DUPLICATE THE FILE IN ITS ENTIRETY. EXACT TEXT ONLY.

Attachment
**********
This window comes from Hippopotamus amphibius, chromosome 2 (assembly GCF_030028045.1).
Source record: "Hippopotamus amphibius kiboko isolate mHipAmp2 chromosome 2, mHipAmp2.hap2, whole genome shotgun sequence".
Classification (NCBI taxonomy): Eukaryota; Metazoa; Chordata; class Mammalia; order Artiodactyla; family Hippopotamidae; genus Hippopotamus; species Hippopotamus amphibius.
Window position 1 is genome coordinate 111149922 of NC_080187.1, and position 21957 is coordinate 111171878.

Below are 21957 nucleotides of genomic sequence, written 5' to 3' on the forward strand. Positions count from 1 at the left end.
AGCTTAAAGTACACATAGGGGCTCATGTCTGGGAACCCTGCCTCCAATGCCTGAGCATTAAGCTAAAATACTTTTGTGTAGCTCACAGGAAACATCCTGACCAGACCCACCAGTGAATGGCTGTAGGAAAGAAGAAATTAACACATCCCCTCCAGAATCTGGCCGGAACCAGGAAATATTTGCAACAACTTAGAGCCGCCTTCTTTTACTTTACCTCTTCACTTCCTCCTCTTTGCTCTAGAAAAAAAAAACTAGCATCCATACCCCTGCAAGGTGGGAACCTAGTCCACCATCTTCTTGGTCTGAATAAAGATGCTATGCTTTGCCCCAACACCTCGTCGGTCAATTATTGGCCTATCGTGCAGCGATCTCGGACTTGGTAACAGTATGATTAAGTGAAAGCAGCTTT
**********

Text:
This window comes from Hippopotamus amphibius, chromosome 2 (assembly GCF_030028045.1).
Source record: "Hippopotamus amphibius kiboko isolate mHipAmp2 chromosome 2, mHipAmp2.hap2, whole genome shotgun sequence".
Classification (NCBI taxonomy): Eukaryota; Metazoa; Chordata; class Mammalia; order Artiodactyla; family Hippopotamidae; genus Hippopotamus; species Hippopotamus amphibius.
Window position 1 is genome coordinate 111149922 of NC_080187.1, and position 21957 is coordinate 111171878.

Below are 21957 nucleotides of genomic sequence, written 5' to 3' on the forward strand. Positions count from 1 at the left end.
AGCTTAAAGTACACATAGGGGCTCATGTCTGGGAACCCTGCCTCCAATGCCTGAGCATTAAGCTAAAATACTTTTGTGTAGCTCACAGGAAACATCCTGACCAGACCCACCAGTGAATGGCTGTAGGAAAGAAGAAATTAACACATCCCCTCCAGAATCTGGCCGGAACCAGGAAATATTTGCAACAACTTAGAGCCGCCTTCTTTTACTTTACCTCTTCACTTCCTCCTCTTTGCTCTAGAAAAAAAAAACTAGCATCCATACCCCTGCAAGGTGGGAACCTAGTCCACCATCTTCTTGGTCTGAATAAAGATGCTATGCTTTGCCCCAACACCTCGTCGGTCAATTATTGGCCTATCGTGCAGCGATCTCGGACTTGGTAACAGTATGATTAAGTGAAAGCAGCTTT